Legal Watchdog Group: Time to Fix Louisiana’s Poor Lawsuit Reputation
BATON ROUGE, LA – Following yet another abysmal ranking of Louisiana’s court system, citizen-led legal watchdog group Louisiana Lawsuit Abuse Watch (LLAW) is urging lawmakers to reform the state’s lawsuit climate. For the eighth consecutive time, a national survey has ranked Louisiana among the worst states in the nation for legal fairness. A new survey released today by the U.S. Chamber Institute for Legal Reform ranked Louisiana’s courts 49th out of all 50 states, and New Orleans is singled out as one of the worst court systems in the nation.
“Once again, Louisiana is being called out for the lack of fairness and impartiality in our courts,” said Melissa Landry, executive director of LLAW. “This dubious distinction is taking its toll on our economy as we continue losing out on new jobs and economic growth opportunities. With our unemployment rate currently sitting at 7.5%, it’s clear that we need more jobs, not lawsuits. Now is the time for Louisiana to move forward and reform our state’s unbalanced legal system.”
Many national groups have consistently rated Louisiana’s court system as lacking fairness and objectivity. In addition to the Chamber survey, the Manhattan Institute’s Center for Legal Policy has labeled Louisiana as a “magnet for mass tort lawyers” and a “hotbed for new legal theories.” The American Tort Reform Association has also described some areas of the state as “judicial hellholes” because of the conduct of some judges who do not apply the law evenhandedly to all litigants and do not conduct trials in a fair and balanced manner.
“Clearly, Louisiana’s negative legal climate needs to get back on track,” Landry continued. “We should follow the lead of our neighbors in Texas and Mississippi and demand that our Legislature pass comprehensive reforms that will help restore fairness to our legal system.”
A recent study by The Perryman Group found that legal reforms have strengthened Texas’ economy and created jobs, with approximately 8.5 percent of Texas’ economic growth since 1995 resulting from lawsuit reforms. And, while many states, including Louisiana, are suffering with weak economies and huge deficits in the wake of the national recession, Texas ranks as the top state in the nation for doing business.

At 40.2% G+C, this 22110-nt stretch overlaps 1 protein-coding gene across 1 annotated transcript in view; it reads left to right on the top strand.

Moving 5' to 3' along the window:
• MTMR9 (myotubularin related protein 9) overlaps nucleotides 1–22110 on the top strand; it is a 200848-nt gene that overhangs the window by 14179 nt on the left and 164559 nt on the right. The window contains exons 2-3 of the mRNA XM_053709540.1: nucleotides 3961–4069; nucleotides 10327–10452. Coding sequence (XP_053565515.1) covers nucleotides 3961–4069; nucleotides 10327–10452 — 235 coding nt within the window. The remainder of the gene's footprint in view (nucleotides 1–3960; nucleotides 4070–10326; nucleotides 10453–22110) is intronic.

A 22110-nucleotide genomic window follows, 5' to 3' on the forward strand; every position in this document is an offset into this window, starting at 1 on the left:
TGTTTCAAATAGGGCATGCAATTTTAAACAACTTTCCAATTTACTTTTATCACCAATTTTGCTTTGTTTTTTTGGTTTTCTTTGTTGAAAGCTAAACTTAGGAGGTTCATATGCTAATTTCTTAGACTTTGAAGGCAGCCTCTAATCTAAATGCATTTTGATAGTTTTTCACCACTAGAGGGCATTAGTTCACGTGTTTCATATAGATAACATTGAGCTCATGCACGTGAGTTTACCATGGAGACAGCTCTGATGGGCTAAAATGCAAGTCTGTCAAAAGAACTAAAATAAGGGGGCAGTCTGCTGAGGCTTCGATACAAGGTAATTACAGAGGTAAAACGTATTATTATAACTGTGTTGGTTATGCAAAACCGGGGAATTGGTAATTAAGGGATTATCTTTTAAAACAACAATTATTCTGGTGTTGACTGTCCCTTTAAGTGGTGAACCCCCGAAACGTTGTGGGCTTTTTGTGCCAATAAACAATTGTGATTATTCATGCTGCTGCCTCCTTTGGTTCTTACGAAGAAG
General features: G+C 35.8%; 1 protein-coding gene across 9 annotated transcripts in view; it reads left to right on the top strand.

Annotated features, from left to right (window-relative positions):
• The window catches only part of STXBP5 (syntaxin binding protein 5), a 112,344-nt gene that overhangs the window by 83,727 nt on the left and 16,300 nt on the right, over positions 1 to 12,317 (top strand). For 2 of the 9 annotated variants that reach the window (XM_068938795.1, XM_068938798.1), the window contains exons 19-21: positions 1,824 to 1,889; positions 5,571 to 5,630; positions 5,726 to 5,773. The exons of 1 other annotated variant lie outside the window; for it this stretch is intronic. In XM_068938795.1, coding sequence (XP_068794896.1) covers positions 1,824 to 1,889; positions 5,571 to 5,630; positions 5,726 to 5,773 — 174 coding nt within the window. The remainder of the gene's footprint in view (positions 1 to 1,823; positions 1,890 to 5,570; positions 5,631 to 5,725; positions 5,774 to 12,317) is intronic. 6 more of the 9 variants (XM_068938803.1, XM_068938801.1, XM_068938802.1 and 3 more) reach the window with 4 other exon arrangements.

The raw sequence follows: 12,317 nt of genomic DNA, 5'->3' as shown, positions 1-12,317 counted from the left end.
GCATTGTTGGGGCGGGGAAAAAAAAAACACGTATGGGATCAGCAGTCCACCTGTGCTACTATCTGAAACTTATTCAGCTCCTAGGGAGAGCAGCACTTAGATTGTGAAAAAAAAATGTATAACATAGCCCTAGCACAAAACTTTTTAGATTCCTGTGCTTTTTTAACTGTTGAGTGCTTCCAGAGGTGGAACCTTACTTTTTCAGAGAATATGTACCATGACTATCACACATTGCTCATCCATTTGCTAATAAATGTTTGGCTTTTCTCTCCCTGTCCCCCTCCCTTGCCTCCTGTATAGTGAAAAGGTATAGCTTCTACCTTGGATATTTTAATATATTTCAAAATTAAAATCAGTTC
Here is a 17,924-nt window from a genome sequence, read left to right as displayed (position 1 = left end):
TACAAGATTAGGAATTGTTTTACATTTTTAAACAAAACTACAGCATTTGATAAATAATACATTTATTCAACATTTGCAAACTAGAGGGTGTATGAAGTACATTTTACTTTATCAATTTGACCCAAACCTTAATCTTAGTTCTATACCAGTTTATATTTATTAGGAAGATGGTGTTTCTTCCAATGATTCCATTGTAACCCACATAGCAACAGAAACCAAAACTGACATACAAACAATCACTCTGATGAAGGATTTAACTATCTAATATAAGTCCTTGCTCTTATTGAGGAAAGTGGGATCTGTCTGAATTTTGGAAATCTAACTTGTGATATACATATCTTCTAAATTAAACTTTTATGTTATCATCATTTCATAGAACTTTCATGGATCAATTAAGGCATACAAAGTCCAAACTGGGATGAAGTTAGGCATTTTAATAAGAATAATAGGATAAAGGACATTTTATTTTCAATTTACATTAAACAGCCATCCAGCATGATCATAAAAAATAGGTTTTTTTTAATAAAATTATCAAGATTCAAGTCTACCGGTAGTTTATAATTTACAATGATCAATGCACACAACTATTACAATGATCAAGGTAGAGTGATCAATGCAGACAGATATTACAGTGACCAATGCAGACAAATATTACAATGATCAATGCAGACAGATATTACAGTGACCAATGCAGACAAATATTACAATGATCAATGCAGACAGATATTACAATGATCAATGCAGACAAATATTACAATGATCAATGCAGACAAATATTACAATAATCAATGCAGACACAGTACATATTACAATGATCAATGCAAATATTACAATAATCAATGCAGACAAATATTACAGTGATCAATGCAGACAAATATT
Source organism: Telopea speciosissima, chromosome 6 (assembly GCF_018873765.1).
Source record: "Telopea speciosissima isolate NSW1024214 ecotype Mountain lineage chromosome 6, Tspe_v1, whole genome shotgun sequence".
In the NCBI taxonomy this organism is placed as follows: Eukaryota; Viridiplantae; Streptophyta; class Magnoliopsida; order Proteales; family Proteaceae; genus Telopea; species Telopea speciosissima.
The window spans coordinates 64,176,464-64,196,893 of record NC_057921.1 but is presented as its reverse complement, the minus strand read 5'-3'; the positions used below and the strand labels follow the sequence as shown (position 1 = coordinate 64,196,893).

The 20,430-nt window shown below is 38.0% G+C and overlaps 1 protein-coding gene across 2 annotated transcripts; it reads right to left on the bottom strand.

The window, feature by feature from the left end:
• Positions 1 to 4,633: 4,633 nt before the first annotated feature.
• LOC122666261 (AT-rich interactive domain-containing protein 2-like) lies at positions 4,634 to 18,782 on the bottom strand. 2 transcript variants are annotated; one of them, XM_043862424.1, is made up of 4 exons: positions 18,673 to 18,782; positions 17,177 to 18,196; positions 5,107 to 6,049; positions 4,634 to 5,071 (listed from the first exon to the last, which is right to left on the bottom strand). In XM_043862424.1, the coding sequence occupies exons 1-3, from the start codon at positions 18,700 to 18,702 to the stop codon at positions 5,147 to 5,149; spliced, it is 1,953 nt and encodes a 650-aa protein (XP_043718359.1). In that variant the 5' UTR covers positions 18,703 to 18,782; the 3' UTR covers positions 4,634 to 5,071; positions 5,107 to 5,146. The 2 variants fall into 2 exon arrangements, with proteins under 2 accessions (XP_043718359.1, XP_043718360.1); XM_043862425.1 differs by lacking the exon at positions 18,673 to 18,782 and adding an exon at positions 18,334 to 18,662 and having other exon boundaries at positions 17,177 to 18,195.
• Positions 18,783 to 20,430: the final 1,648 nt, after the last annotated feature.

The release of this year’s rankings comes just one week before the start of the Louisiana legislative session.
“In the coming months, Louisiana lawmakers will consider a number of common sense legal reform bills,” Landry said. “We urge lawmakers to join us in supporting these much-needed reforms, which will help to ensure a fair legal climate for everyone who lives, works and does business in Louisiana.”
Legal Reforms to Watch
HB 317 by Rep. Neil Abramson- Venue for Latent Exposure Cases
Currently, plaintiffs suing for asbestos exposure are able to file suit in any jurisdiction, which overwhelms court dockets in so-called “favorable” jurisdictions. House Bill 317 by Rep. Abramson requires proper venue in cases of latent disease, including asbestos and silica exposure, to be established only in the parish where the plaintiff has resided for no less than one year or in the parish where the plaintiff alleges substantial exposure occurred. If substantial exposure is alleged in multiple parishes, the district court is able to transfer the case to the parish determined appropriate.
HB 358 by Rep. Neil Abramson- Disclosure for Asbestos and Silica Claims
Currently, plaintiffs are not required to disclose if they have filed claims against a trust, so they may recover twice – or “double dip” – for the same injury, which depletes the resources for compensating true victims. House Bill 358 by Rep. Abramson requires a plaintiff in a claim for injury, death or disease related to asbestos or silica exposure, to disclose at least 180 days before trial all existing or potential claims against a trust or a fund.
HB 572 by Rep. Tim Burns- Petition in Latent Exposure Cases
Louisiana’s court system continues to see an increase in the amount of frivolous lawsuits, which sometimes includes unsupported claims. House Bill 572 by Rep. Burns requires petitions involving latent diseases to include basic information such as the time period, location and types of products for each alleged exposure.
FOR MORE INFORMATION, CONTACT:
Louisiana Lawsuit Abuse Watch